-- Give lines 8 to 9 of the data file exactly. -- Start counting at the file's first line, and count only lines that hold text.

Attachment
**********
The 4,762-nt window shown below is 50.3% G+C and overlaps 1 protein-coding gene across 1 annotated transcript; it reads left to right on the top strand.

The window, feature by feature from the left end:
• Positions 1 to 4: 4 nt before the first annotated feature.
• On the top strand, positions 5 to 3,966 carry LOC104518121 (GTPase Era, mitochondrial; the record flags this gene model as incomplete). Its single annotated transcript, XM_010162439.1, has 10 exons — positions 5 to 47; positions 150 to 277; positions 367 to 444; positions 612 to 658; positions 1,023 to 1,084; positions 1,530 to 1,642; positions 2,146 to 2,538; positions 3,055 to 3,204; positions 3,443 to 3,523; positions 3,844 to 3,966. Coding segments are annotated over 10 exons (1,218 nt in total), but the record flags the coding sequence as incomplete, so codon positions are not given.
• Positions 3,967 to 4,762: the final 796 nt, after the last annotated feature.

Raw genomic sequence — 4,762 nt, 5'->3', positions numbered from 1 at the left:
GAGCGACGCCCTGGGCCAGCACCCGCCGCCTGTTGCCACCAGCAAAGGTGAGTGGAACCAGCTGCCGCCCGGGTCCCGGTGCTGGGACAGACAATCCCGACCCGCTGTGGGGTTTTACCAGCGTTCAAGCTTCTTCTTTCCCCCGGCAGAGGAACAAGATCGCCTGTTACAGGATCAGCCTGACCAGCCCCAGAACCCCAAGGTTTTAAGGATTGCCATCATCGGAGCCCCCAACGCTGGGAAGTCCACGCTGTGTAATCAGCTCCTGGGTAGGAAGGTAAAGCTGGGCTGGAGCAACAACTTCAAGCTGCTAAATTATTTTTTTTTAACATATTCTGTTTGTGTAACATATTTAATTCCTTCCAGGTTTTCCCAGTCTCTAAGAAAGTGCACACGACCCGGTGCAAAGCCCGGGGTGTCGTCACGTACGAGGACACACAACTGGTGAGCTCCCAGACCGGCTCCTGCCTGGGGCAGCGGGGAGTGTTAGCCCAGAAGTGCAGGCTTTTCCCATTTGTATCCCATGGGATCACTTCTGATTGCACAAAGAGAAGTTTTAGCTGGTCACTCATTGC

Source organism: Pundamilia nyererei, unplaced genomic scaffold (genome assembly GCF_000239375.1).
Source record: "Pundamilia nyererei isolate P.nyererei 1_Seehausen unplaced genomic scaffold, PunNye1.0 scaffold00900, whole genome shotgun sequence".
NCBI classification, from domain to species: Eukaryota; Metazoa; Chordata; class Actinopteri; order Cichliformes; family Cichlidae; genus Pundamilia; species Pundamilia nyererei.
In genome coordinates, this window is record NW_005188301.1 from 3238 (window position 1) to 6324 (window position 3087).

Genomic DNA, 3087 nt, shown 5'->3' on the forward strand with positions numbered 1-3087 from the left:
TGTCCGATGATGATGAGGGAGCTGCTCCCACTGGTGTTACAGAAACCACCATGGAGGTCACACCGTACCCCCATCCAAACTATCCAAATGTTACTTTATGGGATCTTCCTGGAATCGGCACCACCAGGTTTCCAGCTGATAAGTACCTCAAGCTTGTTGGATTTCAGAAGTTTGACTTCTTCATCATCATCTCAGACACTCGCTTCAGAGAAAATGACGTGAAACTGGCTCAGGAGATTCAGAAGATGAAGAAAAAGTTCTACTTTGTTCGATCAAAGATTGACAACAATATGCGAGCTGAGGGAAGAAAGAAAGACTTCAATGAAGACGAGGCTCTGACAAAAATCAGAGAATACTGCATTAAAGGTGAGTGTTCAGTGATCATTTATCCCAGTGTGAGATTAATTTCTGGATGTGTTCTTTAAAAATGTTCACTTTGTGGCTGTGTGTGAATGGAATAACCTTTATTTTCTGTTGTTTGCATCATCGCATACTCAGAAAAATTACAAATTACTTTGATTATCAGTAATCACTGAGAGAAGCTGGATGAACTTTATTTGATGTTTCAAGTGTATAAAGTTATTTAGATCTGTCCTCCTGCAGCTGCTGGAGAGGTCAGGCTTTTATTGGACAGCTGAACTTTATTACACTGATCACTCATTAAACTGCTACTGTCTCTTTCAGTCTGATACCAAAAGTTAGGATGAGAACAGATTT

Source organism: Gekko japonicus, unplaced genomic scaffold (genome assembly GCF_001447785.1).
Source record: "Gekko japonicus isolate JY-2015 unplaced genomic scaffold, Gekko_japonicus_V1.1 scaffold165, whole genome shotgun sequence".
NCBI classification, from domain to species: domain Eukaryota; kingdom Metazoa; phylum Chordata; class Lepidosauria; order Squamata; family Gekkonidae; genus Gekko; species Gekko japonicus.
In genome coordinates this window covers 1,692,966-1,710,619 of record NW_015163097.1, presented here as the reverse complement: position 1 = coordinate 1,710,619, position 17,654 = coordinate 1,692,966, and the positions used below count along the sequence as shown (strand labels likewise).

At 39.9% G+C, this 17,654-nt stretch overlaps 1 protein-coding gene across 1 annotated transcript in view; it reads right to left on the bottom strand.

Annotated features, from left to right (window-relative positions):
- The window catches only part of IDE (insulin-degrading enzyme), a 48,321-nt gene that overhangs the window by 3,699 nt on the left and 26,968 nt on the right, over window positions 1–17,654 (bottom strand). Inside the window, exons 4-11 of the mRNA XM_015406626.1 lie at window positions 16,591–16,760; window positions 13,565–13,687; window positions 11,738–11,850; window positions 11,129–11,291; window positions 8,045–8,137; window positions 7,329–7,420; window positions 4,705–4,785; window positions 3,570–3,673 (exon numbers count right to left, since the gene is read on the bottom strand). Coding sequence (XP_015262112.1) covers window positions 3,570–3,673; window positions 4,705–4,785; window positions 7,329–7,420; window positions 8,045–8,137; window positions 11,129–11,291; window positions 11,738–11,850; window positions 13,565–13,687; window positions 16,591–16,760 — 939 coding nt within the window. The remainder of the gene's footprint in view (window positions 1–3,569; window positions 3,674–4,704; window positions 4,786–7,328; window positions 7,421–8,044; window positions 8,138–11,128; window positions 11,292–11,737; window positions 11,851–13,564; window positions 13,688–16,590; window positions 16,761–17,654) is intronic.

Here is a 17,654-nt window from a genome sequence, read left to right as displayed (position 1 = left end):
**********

Source organism: Pundamilia nyererei, unplaced genomic scaffold (genome assembly GCF_000239375.1).
Source record: "Pundamilia nyererei isolate P.nyererei 1_Seehausen unplaced genomic scaffold, PunNye1.0 scaffold00900, whole genome shotgun sequence".